He’s just stopped, said Ghost. He’s upset that he didn’t get a good look at your face, and now he seems to have given up in frustration. He’s going upstairs to his workshop.

Could I really have gotten lucky? I do have a method for shaking a scrying sorcerer who tries to follow me home, but if Croget didn’t have the patience for it, all the better. I could be done with this an hour earlier. On the other hand, Croget could be planning some other unpleasantness for me. I hastily drove the skiff into the middle of the river, where the current was fastest, and paddled strongly toward the docks at the lower end of town.

This isn’t good, said Ghost suddenly inside my head.

Instinctively I glanced back toward the tower, and I was just in time to see a turnip-shaped figure in white rise rapidly from the roof. The figure paused in mid-air, then began scudding toward me like a billowing white cloud.

He’s coming for you, said Ghost. Once he sees you, you’re a sitting duck out there!

I realized the truth of what Ghost said. I was relying on the darkness for cover, but darkness was no protection from a sorcerer who flew! This job had already gone south when I woke the golem, and now it was looking like it was going to be the last one of my life!

He’s gathering theria… a lot of it! He’s preparing to cast a major spell!

Suddenly light washed over me, and a moment later there was an explosion behind me that rocked my little boat and made my ears ring. Burning debris rained down around me.

He just destroyed a small boat that was anchored near shore, said Ghost. He must be really angry! He can’t discern which boat is yours in the dark, so he’s destroying every one he can see! He’s blasting another one!

Another explosion shook my skiff, lighting up the night.

He’s heading your way, said Ghost. I think he saw you in the flash from that last one! If you’re gonna do something, now’s the time… Cursing under my breath, I did something. It was a move inspired by pure desperation, but it was all I could think of. I grabbed my equipment sack and propped it up against the bench I sat on. I grabbed the steel grappling-hook and stuck it into the top of the bag so that the curved hook was sticking up out of the opening. Then I pulled the hood and mantle off of my head and draped them over the hook and sack. I fluffed the hood a little, and decided it would have to do. Then I took a deep breath and slipped over the side.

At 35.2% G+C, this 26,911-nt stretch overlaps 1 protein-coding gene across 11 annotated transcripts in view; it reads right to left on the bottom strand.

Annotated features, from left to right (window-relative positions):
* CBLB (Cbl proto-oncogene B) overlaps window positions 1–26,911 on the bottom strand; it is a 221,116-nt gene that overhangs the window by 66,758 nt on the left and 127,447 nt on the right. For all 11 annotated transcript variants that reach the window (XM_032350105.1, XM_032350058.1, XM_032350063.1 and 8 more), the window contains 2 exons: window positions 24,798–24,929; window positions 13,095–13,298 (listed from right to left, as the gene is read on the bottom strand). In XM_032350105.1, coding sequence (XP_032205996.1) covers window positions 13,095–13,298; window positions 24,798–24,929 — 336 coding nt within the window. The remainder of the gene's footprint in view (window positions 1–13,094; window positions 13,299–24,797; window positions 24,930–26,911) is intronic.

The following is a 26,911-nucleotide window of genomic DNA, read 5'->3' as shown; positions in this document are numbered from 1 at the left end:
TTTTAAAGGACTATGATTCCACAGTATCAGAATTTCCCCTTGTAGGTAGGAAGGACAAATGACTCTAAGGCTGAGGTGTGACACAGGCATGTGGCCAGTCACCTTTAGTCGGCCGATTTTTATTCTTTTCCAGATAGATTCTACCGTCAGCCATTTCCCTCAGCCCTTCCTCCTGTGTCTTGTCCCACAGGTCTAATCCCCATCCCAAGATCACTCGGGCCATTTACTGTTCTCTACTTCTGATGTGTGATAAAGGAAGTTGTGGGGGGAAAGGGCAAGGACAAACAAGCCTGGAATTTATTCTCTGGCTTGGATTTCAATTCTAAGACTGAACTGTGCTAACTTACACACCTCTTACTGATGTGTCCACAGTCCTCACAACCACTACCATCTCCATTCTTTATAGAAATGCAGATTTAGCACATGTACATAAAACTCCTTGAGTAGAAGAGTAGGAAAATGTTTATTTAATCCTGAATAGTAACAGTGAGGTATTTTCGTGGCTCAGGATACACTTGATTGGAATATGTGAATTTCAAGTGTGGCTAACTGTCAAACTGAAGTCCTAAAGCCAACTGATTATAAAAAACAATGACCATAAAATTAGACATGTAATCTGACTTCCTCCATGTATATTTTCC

Swimming deep underwater, I made for the nearest shore, wondering if my hurried attempt at deception was really going to fool the sorcerer. If he was blasting every boat in sight, he might have poor night vision, or he could just be blinded by rage. But if the trick failed, I had just given him enough of my personal possessions to lead him right…

BOOM. The force of the explosion nearly drove the breath out of me, and the flash blinded me. I swallowed a mouthful of river water, but somehow managed to choke back the coughing fit that resulted and resume swimming.

It worked. Ghost’s words echoed in my addled brain. Swim to your right. A little more. There…

With Ghost’s guidance I made it to a deep shadow under a short, low pier. I came up gasping, but I managed not to cough. Out in the middle of the river Croget was hovering low over the water. He was looking down and cursing fluently, no doubt believing that he had just blasted his stolen possessions along with the thief who’d taken them. He would probably search the river bottom for them, or more likely have his golem do it. But he wouldn’t find them, for they were in the bag on my shoulder. Taking another deep breath, I submerged and swam downriver, making for the docks.


Despite its mishaps, it was a successful job. Everything in my equipment bag was replaceable, and after being blasted with fire and then soaked in the river, he’d never be able to use what was left of them to find me. My leathers could be made usable again after their dunking with a bit of care and liberal applications of oil and dye. My enchanted shadow hood would be a bit harder to replace, but I’d find one eventually. For the record, my heists don’t usually go awry as badly as that one did, but my profession is intrinsically dangerous, and sometimes things happen. My philosophy is that if I can get both my loot and my arse out intact, it’s a good night’s work.

Early the next morning my client met me at our agreed rendezvous point and paid me for the dagger, and I took the rest of my haul back to my room. I was feeling pretty good about the whole thing, until I awoke that afternoon and started examining the things I’d stolen, and I found the bottle with the imp inside.